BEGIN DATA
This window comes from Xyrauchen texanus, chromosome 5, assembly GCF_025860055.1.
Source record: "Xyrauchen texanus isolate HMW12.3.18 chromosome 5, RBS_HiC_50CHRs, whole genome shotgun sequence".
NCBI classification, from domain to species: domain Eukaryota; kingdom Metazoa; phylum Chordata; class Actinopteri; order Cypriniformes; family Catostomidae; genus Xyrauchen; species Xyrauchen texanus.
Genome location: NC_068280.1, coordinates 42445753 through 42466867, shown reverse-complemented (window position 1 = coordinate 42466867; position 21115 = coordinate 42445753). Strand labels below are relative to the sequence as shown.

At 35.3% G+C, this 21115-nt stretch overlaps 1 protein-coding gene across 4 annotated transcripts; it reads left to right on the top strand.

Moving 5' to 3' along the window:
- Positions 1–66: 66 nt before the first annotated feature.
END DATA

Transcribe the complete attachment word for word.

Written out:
This window comes from Xyrauchen texanus, chromosome 5, assembly GCF_025860055.1.
Source record: "Xyrauchen texanus isolate HMW12.3.18 chromosome 5, RBS_HiC_50CHRs, whole genome shotgun sequence".
NCBI classification, from domain to species: domain Eukaryota; kingdom Metazoa; phylum Chordata; class Actinopteri; order Cypriniformes; family Catostomidae; genus Xyrauchen; species Xyrauchen texanus.
Genome location: NC_068280.1, coordinates 42445753 through 42466867, shown reverse-complemented (window position 1 = coordinate 42466867; position 21115 = coordinate 42445753). Strand labels below are relative to the sequence as shown.

At 35.3% G+C, this 21115-nt stretch overlaps 1 protein-coding gene across 4 annotated transcripts; it reads left to right on the top strand.

Moving 5' to 3' along the window:
- Positions 1–66: 66 nt before the first annotated feature.